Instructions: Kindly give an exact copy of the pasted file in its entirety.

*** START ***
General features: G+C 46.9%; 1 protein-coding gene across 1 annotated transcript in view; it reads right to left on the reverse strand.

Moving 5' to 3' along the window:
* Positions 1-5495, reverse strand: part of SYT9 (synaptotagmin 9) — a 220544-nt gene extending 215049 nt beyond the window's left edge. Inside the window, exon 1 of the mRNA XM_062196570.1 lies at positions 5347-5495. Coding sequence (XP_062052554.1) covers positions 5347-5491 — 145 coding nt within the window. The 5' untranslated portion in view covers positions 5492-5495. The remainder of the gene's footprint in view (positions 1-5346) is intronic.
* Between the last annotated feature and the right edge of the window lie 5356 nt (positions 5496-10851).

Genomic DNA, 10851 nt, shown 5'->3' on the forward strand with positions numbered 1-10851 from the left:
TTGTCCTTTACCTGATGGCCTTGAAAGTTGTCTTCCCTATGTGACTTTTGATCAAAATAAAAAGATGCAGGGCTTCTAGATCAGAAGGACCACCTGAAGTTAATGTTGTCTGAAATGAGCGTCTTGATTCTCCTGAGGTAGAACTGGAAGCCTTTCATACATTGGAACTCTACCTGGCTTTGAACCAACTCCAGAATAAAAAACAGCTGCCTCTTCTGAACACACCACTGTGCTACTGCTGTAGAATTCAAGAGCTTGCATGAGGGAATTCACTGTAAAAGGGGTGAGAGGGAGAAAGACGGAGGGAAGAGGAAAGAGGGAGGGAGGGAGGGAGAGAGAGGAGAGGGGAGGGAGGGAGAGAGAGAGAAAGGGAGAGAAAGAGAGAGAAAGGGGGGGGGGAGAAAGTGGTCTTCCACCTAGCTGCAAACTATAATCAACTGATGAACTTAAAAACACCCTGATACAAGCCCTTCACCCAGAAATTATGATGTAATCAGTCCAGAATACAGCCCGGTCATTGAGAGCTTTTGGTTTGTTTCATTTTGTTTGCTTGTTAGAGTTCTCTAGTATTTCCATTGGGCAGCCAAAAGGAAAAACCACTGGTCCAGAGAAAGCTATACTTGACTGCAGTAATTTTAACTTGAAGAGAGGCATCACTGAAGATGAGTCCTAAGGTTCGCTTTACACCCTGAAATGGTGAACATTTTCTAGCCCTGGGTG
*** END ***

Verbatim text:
General features: G+C 46.9%; 1 protein-coding gene across 1 annotated transcript in view; it reads right to left on the reverse strand.

Moving 5' to 3' along the window:
* Positions 1-5495, reverse strand: part of SYT9 (synaptotagmin 9) — a 220544-nt gene extending 215049 nt beyond the window's left edge. Inside the window, exon 1 of the mRNA XM_062196570.1 lies at positions 5347-5495. Coding sequence (XP_062052554.1) covers positions 5347-5491 — 145 coding nt within the window. The 5' untranslated portion in view covers positions 5492-5495. The remainder of the gene's footprint in view (positions 1-5346) is intronic.
* Between the last annotated feature and the right edge of the window lie 5356 nt (positions 5496-10851).

Genomic DNA, 10851 nt, shown 5'->3' on the forward strand with positions numbered 1-10851 from the left:
TTGTCCTTTACCTGATGGCCTTGAAAGTTGTCTTCCCTATGTGACTTTTGATCAAAATAAAAAGATGCAGGGCTTCTAGATCAGAAGGACCACCTGAAGTTAATGTTGTCTGAAATGAGCGTCTTGATTCTCCTGAGGTAGAACTGGAAGCCTTTCATACATTGGAACTCTACCTGGCTTTGAACCAACTCCAGAATAAAAAACAGCTGCCTCTTCTGAACACACCACTGTGCTACTGCTGTAGAATTCAAGAGCTTGCATGAGGGAATTCACTGTAAAAGGGGTGAGAGGGAGAAAGACGGAGGGAAGAGGAAAGAGGGAGGGAGGGAGGGAGAGAGAGGAGAGGGGAGGGAGGGAGAGAGAGAGAAAGGGAGAGAAAGAGAGAGAAAGGGGGGGGGGAGAAAGTGGTCTTCCACCTAGCTGCAAACTATAATCAACTGATGAACTTAAAAACACCCTGATACAAGCCCTTCACCCAGAAATTATGATGTAATCAGTCCAGAATACAGCCCGGTCATTGAGAGCTTTTGGTTTGTTTCATTTTGTTTGCTTGTTAGAGTTCTCTAGTATTTCCATTGGGCAGCCAAAAGGAAAAACCACTGGTCCAGAGAAAGCTATACTTGACTGCAGTAATTTTAACTTGAAGAGAGGCATCACTGAAGATGAGTCCTAAGGTTCGCTTTACACCCTGAAATGGTGAACATTTTCTAGCCCTGGGTG